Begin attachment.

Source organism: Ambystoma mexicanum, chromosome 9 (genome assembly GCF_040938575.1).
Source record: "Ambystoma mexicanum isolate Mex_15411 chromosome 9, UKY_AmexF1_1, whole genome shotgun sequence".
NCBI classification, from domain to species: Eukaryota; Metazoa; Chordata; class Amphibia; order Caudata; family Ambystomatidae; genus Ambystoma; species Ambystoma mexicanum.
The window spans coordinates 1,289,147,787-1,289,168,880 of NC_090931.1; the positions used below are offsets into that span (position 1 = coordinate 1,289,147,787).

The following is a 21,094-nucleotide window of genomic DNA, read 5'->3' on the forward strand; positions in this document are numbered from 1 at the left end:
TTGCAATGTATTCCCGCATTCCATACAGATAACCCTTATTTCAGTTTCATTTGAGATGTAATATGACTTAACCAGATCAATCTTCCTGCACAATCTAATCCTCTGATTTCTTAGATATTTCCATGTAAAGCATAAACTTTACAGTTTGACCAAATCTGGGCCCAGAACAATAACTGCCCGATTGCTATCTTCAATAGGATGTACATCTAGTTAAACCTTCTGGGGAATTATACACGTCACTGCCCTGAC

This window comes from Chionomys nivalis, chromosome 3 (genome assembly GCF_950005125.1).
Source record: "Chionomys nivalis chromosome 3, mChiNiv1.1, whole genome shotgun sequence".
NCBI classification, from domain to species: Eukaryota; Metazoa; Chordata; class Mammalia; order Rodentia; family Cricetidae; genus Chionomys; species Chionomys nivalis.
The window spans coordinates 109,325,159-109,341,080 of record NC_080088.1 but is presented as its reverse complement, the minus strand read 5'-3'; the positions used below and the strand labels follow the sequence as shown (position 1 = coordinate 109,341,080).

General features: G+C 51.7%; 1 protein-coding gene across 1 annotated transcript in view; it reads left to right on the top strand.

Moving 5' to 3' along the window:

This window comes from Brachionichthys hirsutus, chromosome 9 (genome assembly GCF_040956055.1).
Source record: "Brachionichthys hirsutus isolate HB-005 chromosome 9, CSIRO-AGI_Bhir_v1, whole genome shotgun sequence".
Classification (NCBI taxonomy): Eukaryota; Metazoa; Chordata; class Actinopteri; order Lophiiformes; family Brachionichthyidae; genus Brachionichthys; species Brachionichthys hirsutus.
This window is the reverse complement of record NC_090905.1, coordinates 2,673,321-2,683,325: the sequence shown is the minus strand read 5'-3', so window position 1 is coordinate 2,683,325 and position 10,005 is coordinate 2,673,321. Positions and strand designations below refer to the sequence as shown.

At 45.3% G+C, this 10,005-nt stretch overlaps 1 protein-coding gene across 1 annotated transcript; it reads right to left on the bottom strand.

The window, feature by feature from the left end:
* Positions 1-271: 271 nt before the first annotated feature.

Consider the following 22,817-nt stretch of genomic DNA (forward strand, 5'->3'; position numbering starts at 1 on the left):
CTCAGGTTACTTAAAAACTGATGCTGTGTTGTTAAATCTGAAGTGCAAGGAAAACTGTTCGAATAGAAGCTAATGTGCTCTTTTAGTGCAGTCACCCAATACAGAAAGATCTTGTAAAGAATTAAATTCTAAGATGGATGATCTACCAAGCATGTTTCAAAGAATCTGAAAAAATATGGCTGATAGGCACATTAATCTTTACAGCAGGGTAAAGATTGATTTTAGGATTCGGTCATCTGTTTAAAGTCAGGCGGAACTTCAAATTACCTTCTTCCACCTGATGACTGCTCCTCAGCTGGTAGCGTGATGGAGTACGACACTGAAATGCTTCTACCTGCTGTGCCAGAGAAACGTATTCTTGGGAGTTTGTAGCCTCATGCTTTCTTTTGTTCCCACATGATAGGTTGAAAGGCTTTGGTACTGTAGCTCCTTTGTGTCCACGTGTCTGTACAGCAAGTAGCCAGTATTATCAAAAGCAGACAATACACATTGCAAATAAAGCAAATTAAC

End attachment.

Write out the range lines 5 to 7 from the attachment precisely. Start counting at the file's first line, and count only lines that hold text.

The following is a 21,094-nucleotide window of genomic DNA, read 5'->3' on the forward strand; positions in this document are numbered from 1 at the left end:
TTGCAATGTATTCCCGCATTCCATACAGATAACCCTTATTTCAGTTTCATTTGAGATGTAATATGACTTAACCAGATCAATCTTCCTGCACAATCTAATCCTCTGATTTCTTAGATATTTCCATGTAAAGCATAAACTTTACAGTTTGACCAAATCTGGGCCCAGAACAATAACTGCCCGATTGCTATCTTCAATAGGATGTACATCTAGTTAAACCTTCTGGGGAATTATACACGTCACTGCCCTGAC

This window comes from Chionomys nivalis, chromosome 3 (genome assembly GCF_950005125.1).